You hear it all the time: “Kids today are lazy. When are they going to learn some responsibility? When I was young, I had to walk to school, uphill, in the snow.”
Now, I’m not here to argue these points. As a parent of young children, I’m probably a bit biased on the subject. However, one thing’s for sure: teaching kids responsibility is OUR job– it starts at home.
From the minute they’re born, children look us (their parents) for guidance and structure. Yes, we meet their basic needs, but our work goes far beyond that scope. We teach them language skills, how to interact with people, and how to be hardworking, accountable humans.
So, all this begs the question: How are you preparing your children to become dependable individuals in the future?
If you’re looking for a place to start, follow these suggestions to help teach your kids responsibility at home.
Begin with Childproofing
Chances are, one of the first things you worry about when you or your partner gets pregnant is how” baby-unfriendly” your home is. With a sharp corner here, exposed outlets there, and a whole lot of jam-packed cabinets that should NEVER get opened. It’s amazing you’re surviving in your own house, let alone with a child, right?
Your first step in teaching children responsibility is to go through the process of baby-proofing 101. You know the drill. It’s everything from closing up all the chemical-filled cabinets, securing the toilet seats, and installing those handy doorknob guards (if you’re not familiar with childproofing, this Wikipedia article will get you up to speed).
And then you wait. And wait. And wait. Until the moment when your children don’t need those safety features anymore. You set the standard. They know the rules. Your kids *should* now know that they aren’t allowed to access the cleaning supplies under the sink or walk down the stairs without help.
Watch how they act with the newfound freedom and respond appropriately. If you need to put some safeguards back up again, then do it. But, in almost all cases, you’ll be pleasantly surprised that your kids learned how to remain both safe and responsible as a result of your childproofing.
Elevate the Lesson with Simple Chores
Aside from safety lessons, another way to teach responsibility at home is to give your children simple lessons in “hard” work. Naturally, a good way to put this into action is household chores.
What chores are age-appropriate? Well, that’s completely up to you, since you know your child better than anyone else. However, there are a few simple chores that virtually any kid preschool age and up can do.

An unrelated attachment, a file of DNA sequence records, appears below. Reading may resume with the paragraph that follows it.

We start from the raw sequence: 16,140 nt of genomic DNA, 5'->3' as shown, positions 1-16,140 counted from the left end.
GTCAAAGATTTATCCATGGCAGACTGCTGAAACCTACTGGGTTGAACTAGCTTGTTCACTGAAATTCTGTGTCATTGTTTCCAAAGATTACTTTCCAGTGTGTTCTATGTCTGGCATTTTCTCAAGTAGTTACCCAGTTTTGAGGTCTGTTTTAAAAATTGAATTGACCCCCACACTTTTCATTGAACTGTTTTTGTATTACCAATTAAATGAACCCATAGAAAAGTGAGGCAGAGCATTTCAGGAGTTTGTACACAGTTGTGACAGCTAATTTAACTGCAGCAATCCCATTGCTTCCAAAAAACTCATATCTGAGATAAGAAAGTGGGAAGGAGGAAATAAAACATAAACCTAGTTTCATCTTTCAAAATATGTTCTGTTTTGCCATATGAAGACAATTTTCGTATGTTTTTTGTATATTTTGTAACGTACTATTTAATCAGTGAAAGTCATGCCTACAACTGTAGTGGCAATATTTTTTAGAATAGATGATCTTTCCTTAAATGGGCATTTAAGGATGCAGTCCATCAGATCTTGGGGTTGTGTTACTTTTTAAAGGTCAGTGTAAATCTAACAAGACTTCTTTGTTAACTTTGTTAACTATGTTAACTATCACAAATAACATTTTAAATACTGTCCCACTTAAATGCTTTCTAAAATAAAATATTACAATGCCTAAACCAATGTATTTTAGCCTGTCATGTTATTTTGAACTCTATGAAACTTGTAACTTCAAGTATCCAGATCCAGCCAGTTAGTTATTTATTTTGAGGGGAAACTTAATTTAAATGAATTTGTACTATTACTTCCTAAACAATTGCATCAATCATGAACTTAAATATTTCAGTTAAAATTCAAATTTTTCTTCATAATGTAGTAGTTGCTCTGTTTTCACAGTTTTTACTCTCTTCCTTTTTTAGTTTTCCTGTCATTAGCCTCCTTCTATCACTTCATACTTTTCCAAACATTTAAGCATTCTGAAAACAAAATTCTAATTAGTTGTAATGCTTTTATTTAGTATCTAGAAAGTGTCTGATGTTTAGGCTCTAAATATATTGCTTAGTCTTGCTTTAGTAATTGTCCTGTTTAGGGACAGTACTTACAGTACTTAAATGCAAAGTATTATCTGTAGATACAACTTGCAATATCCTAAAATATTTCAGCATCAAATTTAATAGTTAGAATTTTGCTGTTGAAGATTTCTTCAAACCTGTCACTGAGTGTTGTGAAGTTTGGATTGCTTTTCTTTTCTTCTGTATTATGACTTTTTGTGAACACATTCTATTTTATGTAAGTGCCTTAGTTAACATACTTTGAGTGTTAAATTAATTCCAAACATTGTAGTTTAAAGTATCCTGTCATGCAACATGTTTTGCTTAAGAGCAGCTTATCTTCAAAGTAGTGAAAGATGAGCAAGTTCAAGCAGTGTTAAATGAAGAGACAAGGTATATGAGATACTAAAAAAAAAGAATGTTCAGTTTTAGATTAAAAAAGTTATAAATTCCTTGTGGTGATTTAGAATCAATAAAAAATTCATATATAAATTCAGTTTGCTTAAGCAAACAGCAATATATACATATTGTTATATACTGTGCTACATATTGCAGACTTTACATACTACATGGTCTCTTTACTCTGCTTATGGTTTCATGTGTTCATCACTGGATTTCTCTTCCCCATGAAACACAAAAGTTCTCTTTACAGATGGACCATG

* Picking up toys every evening before bed
* Making the bed
* Helping put away dishes from the dishwasher
* Sweeping the floor and using the dustpan
* Dusting furniture
Instead of throwing a slew of chores at them, start your children out with 1 or 2 tasks to perform every day and note them on a chore chart. After a few weeks, these chores will feel more like a ritual than a “job.” And, over time, they’ll begin to feel responsible, in part, for helping create a clean home.
Remember, try not to do the job for them. If you kid forgets to make their bed, for example, gently remind them. If they ask for help, be on-hand to assist. But don’t let them off the hook. Stay the course.
Get Moving Outside
It’s a good idea to include children in house chores outdoors as well. Again, use discretion as you plan outdoor activities meant to promote responsibility in your young brood (i.e., wait until they’re strong enough before allowing them to use power tools).
With younger children, start with basics like picking up sticks and leaves, watering plants, laying mulch (untreated, of course), and planting seeds. As your kid gets bigger, gradually adjust their outdoor chores. Digging, mowing, and pruning are all reasonable tasks for mature kids.
For particularly arduous tasks, such as shoveling the driveway in the winter and mowing the law during a midsummer afternoon, consider giving your kid a small allowance. While it may seem like paying children to work is counterintuitive to promoting responsibility, it actually helps teach your kids to value money.
Regardless of how you mobilize your kids to become responsible adults, the key is to start somewhere. Set the standard by teaching your children how to respect the rules of your home with childproofing, and then evolve that lesson with targeted chores inside and outdoors. Over time, you’ll reap the rewards of building responsible little humans.
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